Physics KS3 / GCSE: Why are bones weaker in orbit?
Kevin Fong uses a model skeleton to explain to the audience that bones begin to waste away when they are not put under the normal everyday stress of walking, standing and taking part in sports.
This is a problem for astronauts. Using an enlarged model of the inside of a bone, Kevin explains that the honeycomb structure of a bone allows it to be strong yet light.
However, bone wastage when an astronaut is in the International Space Station weakens the structure as the mineral density decreases.
A child from the audience stands on the original and the weakened bone models and the weaker one collapses.
This clip is from the Royal Institution Christmas Lectures 2015.
Key Stage 3
Before watching the clip, ask students to suggest what bones are made from (collagen protein and hydroxyapatite mineral) and what they would look like using a powerful microscope.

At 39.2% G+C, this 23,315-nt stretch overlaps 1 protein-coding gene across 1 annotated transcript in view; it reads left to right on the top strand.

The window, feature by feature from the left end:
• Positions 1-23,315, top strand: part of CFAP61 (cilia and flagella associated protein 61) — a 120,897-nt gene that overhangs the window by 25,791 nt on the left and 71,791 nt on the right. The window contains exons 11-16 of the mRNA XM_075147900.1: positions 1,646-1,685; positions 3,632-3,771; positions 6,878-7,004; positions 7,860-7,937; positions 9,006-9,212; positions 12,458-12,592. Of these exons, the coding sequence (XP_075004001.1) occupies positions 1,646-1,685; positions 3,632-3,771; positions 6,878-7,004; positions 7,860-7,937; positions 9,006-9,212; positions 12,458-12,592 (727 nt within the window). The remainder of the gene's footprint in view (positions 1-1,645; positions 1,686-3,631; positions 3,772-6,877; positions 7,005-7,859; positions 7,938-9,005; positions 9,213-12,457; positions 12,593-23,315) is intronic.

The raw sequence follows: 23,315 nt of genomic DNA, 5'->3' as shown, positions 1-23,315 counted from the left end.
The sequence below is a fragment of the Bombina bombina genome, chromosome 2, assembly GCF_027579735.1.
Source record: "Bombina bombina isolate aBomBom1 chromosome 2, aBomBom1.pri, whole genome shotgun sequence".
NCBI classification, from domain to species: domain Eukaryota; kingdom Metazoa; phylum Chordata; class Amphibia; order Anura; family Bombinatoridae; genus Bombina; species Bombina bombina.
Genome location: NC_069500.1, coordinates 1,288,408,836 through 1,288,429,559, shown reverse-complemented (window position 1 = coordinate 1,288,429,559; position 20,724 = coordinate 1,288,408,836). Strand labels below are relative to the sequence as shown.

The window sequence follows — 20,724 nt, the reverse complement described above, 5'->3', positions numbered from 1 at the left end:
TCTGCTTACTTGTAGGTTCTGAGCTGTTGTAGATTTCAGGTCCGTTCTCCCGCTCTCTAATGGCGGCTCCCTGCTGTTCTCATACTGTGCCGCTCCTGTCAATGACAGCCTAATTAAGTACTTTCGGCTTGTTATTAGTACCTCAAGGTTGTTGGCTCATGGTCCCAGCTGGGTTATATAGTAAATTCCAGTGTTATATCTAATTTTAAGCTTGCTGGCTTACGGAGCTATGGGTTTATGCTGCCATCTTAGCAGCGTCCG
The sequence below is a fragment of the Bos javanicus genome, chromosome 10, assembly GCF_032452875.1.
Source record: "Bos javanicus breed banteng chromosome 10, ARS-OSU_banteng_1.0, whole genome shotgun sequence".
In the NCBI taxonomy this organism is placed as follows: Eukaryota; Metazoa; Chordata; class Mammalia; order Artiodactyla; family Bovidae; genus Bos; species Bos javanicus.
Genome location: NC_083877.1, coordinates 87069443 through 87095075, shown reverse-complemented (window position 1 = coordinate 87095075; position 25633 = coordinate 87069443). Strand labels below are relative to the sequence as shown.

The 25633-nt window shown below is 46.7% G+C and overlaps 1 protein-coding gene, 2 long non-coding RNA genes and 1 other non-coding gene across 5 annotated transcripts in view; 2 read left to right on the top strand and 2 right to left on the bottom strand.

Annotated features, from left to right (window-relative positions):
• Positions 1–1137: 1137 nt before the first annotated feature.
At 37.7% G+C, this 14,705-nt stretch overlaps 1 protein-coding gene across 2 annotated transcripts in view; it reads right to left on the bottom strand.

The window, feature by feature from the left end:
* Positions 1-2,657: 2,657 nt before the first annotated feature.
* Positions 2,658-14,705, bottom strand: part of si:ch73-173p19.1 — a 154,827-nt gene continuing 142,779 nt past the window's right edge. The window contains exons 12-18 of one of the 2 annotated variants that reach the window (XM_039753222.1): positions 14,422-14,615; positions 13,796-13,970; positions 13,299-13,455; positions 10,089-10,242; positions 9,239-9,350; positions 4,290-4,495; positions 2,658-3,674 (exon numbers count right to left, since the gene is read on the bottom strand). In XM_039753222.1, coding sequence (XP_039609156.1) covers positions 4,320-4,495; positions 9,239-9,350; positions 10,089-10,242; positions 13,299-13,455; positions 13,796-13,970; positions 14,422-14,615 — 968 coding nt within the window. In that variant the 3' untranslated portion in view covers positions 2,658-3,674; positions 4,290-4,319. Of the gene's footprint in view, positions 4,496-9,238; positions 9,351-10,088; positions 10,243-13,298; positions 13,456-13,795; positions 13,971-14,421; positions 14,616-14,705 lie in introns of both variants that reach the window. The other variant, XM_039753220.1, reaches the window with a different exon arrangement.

After the clip, students can research the structure of bird bones.
Key Stage 4
After watching the clip, students could research the composite nature of bones (collagen protein and hydroxyapatite mineral).
It is possible to demonstrate the two main components by placing identical bones from a raw chicken leg into either an oven for an extended period (to remove the collagen) or into dilute acid for an extended period (to dissolve the hydroxyapatite).
Search online for instructions from the Royal Society of Chemistry."
This clip will be relevant for teaching Physics.
This topic appears in KS3 and OCR, Edexcel, AQA, WJEC KS4/GCSE in England and Wales, CCEA GCSE in Northern Ireland and SQA National 4/5 in Scotland.